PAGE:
Frequently Asked Questions About Probate in Santa Clara County

Probate lawyers in Santa Clara County understand that while we’re well-versed in the topic, it is a whole new world to most of our clients. That means that you likely have lots of questions that you need answered. Fortunately, answering those questions is exactly what we do!

Do the Santa Clara County Probate Courts Have to Be Involved?

One of the most common questions asked when someone dies without a will is whether or not the courts must be involved. The short answer to this is “yes.” The Santa Clara County probate lawyer helps to guide the estate through the process.

The probate court’s job is to ensure that the decedent’s affairs are legally concluded. This typically means that someone is appointed to be in charge of the estate and follow through with transferring property to heirs as deemed appropriate. In addition, court fees, estate taxes, creditors, and all other applicable costs will be paid out of the estate. When this person is named by the courts, he or she is usually either referred to as the personal representative or the administrator.

Who Inherits the Estate?

When an estate goes into probate in Santa Clara County, the proper division of property is determined by the courts. Each state can have its own laws in regard to how the property is divided, so working with a probate attorney in California is the best way to ensure you understand what applies in your case.

The most common method of distribution is for property to go to family members. Most states, after paying the associated fees and other outstanding costs, will award money and property first to a current spouse and children of the decedent. If this person is unmarried and/or without children, the estate will likely go to parents, with siblings, grandparents, and aunts and uncles falling in line after those. In those rare cases where no family members are found, the estate can become property of the state.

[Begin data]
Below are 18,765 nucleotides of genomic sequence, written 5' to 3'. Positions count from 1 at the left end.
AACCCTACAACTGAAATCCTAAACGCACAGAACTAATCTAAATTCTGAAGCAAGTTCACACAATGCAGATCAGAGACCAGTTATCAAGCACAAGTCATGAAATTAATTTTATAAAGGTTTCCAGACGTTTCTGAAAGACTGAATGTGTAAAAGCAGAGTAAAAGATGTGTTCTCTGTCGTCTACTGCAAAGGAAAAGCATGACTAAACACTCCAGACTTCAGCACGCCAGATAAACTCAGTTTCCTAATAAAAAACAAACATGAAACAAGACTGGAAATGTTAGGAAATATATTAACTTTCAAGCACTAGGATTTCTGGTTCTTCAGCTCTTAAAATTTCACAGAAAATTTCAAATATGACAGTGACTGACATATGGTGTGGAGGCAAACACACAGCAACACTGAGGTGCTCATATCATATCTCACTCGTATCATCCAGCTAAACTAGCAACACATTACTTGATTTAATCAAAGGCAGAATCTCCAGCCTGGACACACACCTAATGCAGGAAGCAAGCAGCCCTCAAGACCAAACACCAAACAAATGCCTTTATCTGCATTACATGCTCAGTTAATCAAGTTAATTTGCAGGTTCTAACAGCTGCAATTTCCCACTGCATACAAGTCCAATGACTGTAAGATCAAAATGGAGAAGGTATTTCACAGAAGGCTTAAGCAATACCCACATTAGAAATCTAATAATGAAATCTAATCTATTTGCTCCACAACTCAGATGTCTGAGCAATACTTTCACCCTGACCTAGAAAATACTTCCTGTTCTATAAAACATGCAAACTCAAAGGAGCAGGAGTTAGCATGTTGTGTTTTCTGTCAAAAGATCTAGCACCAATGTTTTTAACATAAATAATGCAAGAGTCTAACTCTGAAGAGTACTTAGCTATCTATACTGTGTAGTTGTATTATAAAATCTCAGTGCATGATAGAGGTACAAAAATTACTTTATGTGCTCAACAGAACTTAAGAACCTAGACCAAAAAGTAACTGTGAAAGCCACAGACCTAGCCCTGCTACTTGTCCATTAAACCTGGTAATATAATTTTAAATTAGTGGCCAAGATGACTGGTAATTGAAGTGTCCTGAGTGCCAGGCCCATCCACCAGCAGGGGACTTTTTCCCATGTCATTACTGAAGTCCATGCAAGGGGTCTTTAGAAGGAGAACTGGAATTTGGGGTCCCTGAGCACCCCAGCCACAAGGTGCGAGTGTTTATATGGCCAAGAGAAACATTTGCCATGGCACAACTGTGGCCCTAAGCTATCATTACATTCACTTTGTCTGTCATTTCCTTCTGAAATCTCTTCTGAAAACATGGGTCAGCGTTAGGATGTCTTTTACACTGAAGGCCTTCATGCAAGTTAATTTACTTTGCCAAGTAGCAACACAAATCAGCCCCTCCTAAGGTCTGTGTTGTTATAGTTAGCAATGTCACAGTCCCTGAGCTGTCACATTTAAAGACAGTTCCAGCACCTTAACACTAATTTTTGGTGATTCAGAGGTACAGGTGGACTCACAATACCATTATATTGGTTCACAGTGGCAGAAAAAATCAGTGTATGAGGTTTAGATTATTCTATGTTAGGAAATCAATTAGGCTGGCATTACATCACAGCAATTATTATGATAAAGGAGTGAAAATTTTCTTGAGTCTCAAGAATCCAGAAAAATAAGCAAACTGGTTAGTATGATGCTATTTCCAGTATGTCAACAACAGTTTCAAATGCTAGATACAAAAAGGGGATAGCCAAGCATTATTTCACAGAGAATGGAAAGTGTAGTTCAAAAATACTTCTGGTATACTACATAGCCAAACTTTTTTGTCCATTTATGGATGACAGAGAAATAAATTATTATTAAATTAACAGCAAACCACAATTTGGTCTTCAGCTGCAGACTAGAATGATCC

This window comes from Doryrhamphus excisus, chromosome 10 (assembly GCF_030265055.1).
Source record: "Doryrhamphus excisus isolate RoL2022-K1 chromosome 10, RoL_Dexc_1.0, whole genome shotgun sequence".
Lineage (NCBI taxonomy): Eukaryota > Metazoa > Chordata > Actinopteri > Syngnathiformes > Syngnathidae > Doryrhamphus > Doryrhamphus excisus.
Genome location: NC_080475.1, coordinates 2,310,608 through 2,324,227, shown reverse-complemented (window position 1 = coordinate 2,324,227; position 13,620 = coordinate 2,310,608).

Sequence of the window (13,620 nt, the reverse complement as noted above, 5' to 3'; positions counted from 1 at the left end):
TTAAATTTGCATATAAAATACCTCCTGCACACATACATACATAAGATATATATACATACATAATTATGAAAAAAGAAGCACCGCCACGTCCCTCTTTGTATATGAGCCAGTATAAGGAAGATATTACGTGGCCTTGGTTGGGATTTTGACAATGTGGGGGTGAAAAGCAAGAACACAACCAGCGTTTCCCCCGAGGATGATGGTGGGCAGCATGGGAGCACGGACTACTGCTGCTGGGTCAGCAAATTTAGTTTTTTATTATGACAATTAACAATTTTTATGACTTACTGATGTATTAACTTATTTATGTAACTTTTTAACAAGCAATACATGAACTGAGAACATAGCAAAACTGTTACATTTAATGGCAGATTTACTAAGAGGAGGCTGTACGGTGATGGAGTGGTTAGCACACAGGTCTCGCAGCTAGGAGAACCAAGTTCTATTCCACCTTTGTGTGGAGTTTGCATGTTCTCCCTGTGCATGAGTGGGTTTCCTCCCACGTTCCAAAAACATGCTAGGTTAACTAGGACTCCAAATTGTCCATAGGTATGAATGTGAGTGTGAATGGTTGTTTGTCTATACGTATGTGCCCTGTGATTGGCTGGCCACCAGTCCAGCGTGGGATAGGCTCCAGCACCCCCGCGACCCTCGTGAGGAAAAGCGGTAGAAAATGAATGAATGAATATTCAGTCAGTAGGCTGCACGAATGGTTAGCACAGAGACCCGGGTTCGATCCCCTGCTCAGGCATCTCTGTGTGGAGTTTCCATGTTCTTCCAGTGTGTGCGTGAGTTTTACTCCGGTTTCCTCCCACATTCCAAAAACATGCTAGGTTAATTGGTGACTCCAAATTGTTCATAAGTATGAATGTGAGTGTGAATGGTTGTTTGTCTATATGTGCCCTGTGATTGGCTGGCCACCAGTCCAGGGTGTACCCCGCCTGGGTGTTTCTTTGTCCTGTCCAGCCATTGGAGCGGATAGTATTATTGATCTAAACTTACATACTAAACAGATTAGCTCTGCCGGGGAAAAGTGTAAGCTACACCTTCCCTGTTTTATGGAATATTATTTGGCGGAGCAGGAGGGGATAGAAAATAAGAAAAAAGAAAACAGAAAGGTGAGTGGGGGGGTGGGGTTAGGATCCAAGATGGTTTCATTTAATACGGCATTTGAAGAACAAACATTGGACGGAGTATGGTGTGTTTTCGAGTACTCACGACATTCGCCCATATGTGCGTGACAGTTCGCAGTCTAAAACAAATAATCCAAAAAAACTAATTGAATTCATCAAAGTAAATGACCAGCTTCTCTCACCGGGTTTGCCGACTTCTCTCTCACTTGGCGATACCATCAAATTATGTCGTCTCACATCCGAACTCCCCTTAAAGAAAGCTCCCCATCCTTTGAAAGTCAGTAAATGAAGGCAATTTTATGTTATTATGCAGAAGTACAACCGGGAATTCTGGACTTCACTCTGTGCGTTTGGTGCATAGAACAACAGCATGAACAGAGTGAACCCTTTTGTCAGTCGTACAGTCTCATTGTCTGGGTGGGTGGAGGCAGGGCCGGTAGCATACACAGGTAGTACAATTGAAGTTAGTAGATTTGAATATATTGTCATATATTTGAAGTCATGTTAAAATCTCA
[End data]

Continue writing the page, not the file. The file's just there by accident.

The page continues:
How Can I Avoid Probate in Santa Clara County?

The best way to avoid probate, of course, is to plan. A probate lawyer or estate planning attorney in Santa Clara County can help you determine your needs and goals and get you set up with the right documentation to make sure that your wishes are outlined well in advance. That way, you make the decisions about your estate instead of leaving it in the hands of the courts.

Leave a Reply

Download These
Free Reports by
Attorney
Gary Brainin

Seven Steps to Handling Your Loved One's

Surviving The Sandwhiched Years

Get The Government To Pay For Your Long-Term Care

Hope For Caregivers: ABCs of Long-Term Care and Legal Planning

  • American Academy

    Elder Counsel

    reviewus